Cuban President Miguel Díaz-Canel called on supporters to fight in the streets as anti-government protests grow

·2 min read
Cuban protestor
Supporters of the Cuban government in San Antonio de los Banos (western Havana) on July 11 after the anti-government protests in which hundreds of people participated. Yander Zamora/Anadolu Agency via Getty Images
  • In a TV address, Cuban President Miguel Díaz-Canel called on his supporters to fight in the streets.

  • Thousands of protesters have taken to the streets calling on Díaz-Canel to resign.

  • The demonstrators are unhappy with economic woes and a surge in COVID-19 infections.

  • See more stories on Insider's business page.

Cuban President Miguel Díaz-Canel called on his supporters to take to the streets and fight amid ongoing anti-government protests in the country.

"The order to fight has been given - into the street, revolutionaries!" Díaz-Canel said during a TV speech on Monday, the BBC reported.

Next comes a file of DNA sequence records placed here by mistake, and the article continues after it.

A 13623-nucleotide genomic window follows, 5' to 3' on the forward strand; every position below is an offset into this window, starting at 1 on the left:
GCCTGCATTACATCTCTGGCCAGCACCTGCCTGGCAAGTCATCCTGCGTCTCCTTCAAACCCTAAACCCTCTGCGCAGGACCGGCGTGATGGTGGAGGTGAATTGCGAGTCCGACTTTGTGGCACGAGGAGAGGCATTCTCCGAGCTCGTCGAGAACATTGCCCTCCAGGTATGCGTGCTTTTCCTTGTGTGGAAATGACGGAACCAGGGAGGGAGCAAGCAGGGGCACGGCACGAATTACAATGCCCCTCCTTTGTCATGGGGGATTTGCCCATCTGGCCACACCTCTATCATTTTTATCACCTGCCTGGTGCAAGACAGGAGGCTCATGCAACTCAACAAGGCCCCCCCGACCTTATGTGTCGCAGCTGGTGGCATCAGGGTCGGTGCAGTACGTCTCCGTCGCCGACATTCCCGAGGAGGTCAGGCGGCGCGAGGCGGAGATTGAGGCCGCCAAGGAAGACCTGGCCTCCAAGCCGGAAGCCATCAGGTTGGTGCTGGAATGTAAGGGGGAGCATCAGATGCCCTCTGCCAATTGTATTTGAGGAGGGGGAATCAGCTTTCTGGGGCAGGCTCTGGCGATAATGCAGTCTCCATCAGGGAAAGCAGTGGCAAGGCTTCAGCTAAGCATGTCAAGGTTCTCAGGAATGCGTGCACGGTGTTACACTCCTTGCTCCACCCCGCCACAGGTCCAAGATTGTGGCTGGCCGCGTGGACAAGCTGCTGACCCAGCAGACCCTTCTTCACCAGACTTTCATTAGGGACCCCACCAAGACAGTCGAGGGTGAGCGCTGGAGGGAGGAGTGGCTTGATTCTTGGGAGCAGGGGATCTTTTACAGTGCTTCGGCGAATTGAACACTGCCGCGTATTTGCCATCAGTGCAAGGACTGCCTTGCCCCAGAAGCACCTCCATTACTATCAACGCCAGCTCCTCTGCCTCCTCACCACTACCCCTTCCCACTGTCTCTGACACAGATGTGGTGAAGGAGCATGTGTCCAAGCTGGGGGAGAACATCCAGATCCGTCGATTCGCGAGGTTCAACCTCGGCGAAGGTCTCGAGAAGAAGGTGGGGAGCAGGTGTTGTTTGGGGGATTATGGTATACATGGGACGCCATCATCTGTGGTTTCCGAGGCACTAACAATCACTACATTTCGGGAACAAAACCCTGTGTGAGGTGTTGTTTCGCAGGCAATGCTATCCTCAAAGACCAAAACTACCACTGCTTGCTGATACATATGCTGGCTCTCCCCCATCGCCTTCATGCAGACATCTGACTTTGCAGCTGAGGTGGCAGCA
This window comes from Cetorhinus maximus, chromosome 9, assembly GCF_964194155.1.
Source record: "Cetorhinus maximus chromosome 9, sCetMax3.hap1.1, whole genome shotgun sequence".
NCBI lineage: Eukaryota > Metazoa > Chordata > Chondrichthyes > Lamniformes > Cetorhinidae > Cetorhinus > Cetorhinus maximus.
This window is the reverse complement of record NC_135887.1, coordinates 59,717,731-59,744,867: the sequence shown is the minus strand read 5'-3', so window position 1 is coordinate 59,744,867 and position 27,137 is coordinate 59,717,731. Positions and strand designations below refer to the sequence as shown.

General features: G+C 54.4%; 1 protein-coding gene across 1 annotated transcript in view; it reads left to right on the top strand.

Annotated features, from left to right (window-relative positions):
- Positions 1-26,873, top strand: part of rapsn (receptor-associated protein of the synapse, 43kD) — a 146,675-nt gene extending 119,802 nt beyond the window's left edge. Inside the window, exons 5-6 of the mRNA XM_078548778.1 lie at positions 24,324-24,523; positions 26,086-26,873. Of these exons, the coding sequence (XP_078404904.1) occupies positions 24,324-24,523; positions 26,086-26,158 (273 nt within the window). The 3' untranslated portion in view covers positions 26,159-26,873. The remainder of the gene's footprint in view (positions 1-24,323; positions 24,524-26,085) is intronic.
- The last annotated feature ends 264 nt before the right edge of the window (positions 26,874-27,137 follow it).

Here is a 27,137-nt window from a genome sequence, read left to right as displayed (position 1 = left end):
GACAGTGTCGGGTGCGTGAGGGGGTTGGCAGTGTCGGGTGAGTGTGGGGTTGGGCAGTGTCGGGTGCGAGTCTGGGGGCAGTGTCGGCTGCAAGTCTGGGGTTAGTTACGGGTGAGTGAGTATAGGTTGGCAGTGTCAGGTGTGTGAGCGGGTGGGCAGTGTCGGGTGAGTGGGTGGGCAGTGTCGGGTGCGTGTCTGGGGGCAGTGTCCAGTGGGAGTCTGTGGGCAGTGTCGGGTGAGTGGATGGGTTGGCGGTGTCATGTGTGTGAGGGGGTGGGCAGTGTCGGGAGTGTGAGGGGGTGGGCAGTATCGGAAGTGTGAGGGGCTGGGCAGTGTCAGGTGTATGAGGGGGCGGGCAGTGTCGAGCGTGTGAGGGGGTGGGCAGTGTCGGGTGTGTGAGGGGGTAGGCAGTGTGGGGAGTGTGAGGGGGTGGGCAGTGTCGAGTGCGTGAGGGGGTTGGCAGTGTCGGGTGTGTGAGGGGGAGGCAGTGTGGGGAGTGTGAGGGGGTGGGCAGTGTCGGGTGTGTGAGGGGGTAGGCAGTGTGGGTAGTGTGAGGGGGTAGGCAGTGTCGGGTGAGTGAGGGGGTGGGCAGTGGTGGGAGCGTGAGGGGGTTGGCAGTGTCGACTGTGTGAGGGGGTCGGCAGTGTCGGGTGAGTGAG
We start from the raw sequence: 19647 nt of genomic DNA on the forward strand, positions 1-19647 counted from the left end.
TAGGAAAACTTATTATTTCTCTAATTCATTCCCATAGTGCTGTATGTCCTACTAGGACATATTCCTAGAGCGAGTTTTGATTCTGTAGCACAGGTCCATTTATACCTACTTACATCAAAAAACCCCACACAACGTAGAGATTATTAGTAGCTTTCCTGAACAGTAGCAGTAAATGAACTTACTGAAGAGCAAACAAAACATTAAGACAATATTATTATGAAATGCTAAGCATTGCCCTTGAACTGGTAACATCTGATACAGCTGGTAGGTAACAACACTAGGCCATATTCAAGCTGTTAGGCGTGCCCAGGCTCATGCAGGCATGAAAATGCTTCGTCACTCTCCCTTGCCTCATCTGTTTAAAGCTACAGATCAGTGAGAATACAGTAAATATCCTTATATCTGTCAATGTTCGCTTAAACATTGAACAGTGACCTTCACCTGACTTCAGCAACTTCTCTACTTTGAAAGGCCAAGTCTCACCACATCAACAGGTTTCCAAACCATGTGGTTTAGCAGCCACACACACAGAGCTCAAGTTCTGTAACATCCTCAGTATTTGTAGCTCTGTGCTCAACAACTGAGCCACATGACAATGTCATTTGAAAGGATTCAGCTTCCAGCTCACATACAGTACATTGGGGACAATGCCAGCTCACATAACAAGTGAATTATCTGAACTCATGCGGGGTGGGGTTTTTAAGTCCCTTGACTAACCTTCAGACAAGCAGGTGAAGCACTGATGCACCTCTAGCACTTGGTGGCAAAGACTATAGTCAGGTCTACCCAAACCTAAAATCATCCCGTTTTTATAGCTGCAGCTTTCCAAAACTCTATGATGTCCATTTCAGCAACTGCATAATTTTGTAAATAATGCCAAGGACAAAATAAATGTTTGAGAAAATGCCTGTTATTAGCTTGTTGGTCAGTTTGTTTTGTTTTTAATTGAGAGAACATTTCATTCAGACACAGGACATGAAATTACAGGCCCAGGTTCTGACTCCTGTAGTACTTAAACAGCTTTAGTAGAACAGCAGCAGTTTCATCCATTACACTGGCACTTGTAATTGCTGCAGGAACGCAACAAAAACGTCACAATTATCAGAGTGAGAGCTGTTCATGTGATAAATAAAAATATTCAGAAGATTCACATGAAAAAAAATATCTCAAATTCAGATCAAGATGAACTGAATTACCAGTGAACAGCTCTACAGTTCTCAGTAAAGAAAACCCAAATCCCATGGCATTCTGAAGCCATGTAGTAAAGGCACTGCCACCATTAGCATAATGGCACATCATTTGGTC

"We call on all the revolutionaries of the country, all the communists, to go out in the streets where these provocations will occur, from now on and in the next few days. And to face them in a decisive, firm, and courageous way," he added, i24 News reported.

Thousands of demonstrators took to the streets over the weekend, calling on Díaz-Canel to resign in the largest protests in the country in decades, Reuters reported.

The anti-government protesters have grown frustrated with ongoing economic troubles in the country, which are the worst since the fall of the Soviet Union, the report said. People in Cuba have reported difficulty accessing basic goods while the government clamps down on civil liberties and COVID-19 infections surge, the report said.

Cuba reported nearly 7,000 new COVID-19 cases and 47 deaths from the disease on Sunday - a record amid protesters' calls to ramp up the nation's vaccination effort, the BBC reported.

In his televised address on Monday, Díaz-Canel said the anti-government protests were led by mercenaries hired by the US in an attempt to destabilize Cuba, the BBC reported. He also blamed US-led social-media campaigns, Reuters said.

Read the original article on Business Insider

Our goal is to create a safe and engaging place for users to connect over interests and passions. In order to improve our community experience, we are temporarily suspending article commenting